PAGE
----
Chinese phone manufacturer, Transsion Holdings is recording an impressive 2020 despite all the realities from COVID-19. In its recently released earnings report, the company raked in revenue of 13.9 billion yuan ($2.02 billion) for the first six months of the year. This represents a 31.81% growth over the same period in 2019.

Interestingly, Transsion’s profits surged in H1 2020, beating expectations shaped by COVID-19 realities. Between January and June, the company posted a profit of $1.09 billion yuan, a 33.4% growth from 2019.

This growth is unprecedented and somewhat surprising, considering that the pandemic adversely affected its supply chain and production activities in key countries including India, Bangladesh and Pakistan.

The Chinese company withered the impact of Covid-19 by ramping up sales and marketing efforts. While it is recently growing its services revenue, the mobile business accounts for 92% of Transsion’s total revenue. Mobile revenue jumped to 12.8 billion yuan in the first half of 2020, a 31.6% growth over the same period in 2019.

The pandemic put the pressure on the company’s mobile business as global supply chains suffered. The outbreak which started in China caused governments globally to lockdown their economies for weeks, adversely affecting factory production.

Transsion was forced into an uncertain position. It operates factories in five countries: China, India, Bangladesh, Pakistan and Ethiopia. But between March and April, three of these countries went under lockdown. China was under lockdown until March when factory production slowly restarted.

Transsion’s Indian factory was grounded for 40 days with reports suggesting the country’s smartphone industry recorded zero sales in April because the government restricted eCommerce to only essential products. Smartphones and electronics were deemed non-essentials.

Bangladesh, where Transsion is the fifth biggest phone company, was on lockdown for three weeks. The company produces 450,000 devices in Bangladesh, and 90,000 of them are smartphones. But in late March, ahead of the lockdown production levels was expected to drop by 40%, said Rezwanul Haque, CEO of Transsion Bangladesh.

But Transsion navigated these hurdles by making advance payments to suppliers for key components. The company said it also stocked up on product inventory to meet sales growth in overseas markets. It told shareholders its devices are now sold in 70 markets globally.

But recently, Transsion has attracted negative press following a report by Buzzfeed News that its devices are infected with malware that steals user’s data and money. The report focused on Transsion’s Tecno W2 smartphone, discovering suspicious activity on over 200,000 devices in 19 countries.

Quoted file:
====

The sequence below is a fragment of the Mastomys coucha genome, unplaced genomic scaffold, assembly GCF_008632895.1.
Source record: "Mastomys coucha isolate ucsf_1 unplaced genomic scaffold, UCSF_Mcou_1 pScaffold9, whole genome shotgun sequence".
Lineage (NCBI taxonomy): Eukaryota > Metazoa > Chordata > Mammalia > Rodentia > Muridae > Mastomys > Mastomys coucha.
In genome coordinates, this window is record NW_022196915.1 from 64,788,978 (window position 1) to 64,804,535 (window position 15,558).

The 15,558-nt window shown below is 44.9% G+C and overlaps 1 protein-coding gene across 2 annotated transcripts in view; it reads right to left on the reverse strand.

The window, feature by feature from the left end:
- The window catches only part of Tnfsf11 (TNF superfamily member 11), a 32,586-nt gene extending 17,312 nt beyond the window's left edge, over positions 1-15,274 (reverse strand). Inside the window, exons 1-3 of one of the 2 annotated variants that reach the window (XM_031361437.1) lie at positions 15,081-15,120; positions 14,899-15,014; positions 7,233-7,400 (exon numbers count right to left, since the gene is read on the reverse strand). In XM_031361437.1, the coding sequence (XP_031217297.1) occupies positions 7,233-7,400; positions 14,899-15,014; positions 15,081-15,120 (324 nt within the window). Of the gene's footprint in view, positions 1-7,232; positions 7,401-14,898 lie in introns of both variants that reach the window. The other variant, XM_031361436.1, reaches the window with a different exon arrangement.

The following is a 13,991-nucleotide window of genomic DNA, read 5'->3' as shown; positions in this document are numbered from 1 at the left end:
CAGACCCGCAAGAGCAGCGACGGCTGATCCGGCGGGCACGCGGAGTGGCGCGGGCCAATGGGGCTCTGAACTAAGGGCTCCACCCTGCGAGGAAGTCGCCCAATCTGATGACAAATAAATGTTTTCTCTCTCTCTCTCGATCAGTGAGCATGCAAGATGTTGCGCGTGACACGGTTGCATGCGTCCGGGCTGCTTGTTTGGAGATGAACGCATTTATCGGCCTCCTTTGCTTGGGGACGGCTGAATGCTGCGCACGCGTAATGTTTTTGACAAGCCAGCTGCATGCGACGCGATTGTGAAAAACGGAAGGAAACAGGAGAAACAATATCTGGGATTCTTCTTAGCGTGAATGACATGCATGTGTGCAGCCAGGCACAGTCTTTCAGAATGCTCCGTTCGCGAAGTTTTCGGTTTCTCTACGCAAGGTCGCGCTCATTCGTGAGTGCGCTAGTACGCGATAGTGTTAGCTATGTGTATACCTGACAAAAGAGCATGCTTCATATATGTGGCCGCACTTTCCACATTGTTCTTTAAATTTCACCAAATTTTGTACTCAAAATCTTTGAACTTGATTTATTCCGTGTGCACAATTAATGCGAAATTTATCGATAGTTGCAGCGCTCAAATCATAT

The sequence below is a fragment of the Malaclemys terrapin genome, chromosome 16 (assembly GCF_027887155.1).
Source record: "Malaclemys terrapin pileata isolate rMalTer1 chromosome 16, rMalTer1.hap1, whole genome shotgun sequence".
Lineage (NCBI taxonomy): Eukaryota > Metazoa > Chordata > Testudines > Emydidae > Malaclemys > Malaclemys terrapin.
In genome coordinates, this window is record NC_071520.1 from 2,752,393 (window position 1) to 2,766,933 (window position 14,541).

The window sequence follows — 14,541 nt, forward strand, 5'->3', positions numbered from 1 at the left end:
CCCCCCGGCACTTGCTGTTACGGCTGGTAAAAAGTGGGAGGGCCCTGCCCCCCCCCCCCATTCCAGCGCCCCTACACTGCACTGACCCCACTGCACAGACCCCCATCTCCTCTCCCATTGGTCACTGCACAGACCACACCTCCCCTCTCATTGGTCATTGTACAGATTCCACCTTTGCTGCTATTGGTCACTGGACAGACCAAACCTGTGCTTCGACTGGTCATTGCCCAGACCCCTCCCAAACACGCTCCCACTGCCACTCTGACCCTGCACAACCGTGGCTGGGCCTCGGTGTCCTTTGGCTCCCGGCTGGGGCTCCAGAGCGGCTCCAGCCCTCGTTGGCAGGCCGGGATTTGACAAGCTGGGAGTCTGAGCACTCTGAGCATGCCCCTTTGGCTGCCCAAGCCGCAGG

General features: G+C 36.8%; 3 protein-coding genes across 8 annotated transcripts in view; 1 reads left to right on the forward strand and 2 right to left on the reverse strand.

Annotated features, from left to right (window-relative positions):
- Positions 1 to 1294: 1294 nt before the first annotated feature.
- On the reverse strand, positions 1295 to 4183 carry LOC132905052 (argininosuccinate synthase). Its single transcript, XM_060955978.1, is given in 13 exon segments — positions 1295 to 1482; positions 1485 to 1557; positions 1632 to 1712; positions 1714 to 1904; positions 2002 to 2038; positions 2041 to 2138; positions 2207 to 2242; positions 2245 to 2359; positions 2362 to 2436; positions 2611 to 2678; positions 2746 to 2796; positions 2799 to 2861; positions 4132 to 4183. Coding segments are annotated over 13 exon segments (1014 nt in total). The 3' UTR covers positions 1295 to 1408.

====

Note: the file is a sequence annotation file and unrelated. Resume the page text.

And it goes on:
“[The malware] is often used to deliver invasive ads that send money back to whoever controls the malware,” Buzzfeed News’ Craig Silverman wrote. “But it can also be used to install apps that subscribe the victim to paid services via monthly billing or prepaid data — siphoning cash directly from the phone’s owner.”

Transsion denies the allegation, claiming the malware is a previously known vulnerability that only affected one Tecno phone and has since been fixed. It said users can download the patch to fix the vulnerability.

Meanwhile, the report comes at a time when global suspicion against Chinese tech companies is high. Most obvious is the US-China dispute that has penalised Chinese companies including Tencent’s WeChat, ByteDance, Beijing Kunlun and Huawei. Zoom has also come under pressure from the US government, while US national security concerns blocked Alipay’s attempt to acquire MoneyGram. In India, the government has banned dozens of apps made by Chinese companies including TikTok.

Chinese suspicion is also becoming a domestic concern for Africa. Last year, reports claimed Huawei had built surveillance systems for some African governments. And in Nigeria, lawmakers are investigating if the country has exposure to Chinese loan terms that could affect its national assets and sovereignty.

Transsion’s focus on Africa and the manufacturing jobs it has created in India could help it steer away from these issues. However, as the company looks to step up AI development and services revenue including advertising, fintech and entertainment services, it may have to grapple with concerns about data privacy and its ties to China.

Abubakar Idris Author

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